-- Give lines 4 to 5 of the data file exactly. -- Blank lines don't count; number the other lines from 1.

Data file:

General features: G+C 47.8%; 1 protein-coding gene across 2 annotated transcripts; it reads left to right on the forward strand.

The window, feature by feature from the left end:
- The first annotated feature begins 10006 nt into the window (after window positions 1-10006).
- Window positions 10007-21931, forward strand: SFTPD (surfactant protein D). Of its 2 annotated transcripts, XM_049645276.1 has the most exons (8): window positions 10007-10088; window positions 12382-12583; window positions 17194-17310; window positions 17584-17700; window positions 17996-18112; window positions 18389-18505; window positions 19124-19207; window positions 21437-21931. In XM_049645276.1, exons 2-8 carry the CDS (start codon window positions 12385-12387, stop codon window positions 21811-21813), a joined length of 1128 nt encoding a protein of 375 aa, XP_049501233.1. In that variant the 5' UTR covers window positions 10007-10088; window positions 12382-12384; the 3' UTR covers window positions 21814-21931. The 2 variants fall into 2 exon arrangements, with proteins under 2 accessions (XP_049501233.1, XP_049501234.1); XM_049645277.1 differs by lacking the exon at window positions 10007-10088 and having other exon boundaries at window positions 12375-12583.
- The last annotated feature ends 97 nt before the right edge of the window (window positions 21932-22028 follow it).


- Window positions 10007-21931, forward strand: SFTPD (surfactant protein D). Of its 2 annotated transcripts, XM_049645276.1 has the most exons (8): window positions 10007-10088; window positions 12382-12583; window positions 17194-17310; window positions 17584-17700; window positions 17996-18112; window positions 18389-18505; window positions 19124-19207; window positions 21437-21931. In XM_049645276.1, exons 2-8 carry the CDS (start codon window positions 12385-12387, stop codon window positions 21811-21813), a joined length of 1128 nt encoding a protein of 375 aa, XP_049501233.1. In that variant the 5' UTR covers window positions 10007-10088; window positions 12382-12384; the 3' UTR covers window positions 21814-21931. The 2 variants fall into 2 exon arrangements, with proteins under 2 accessions (XP_049501233.1, XP_049501234.1); XM_049645277.1 differs by lacking the exon at window positions 10007-10088 and having other exon boundaries at window positions 12375-12583.
- The last annotated feature ends 97 nt before the right edge of the window (window positions 21932-22028 follow it).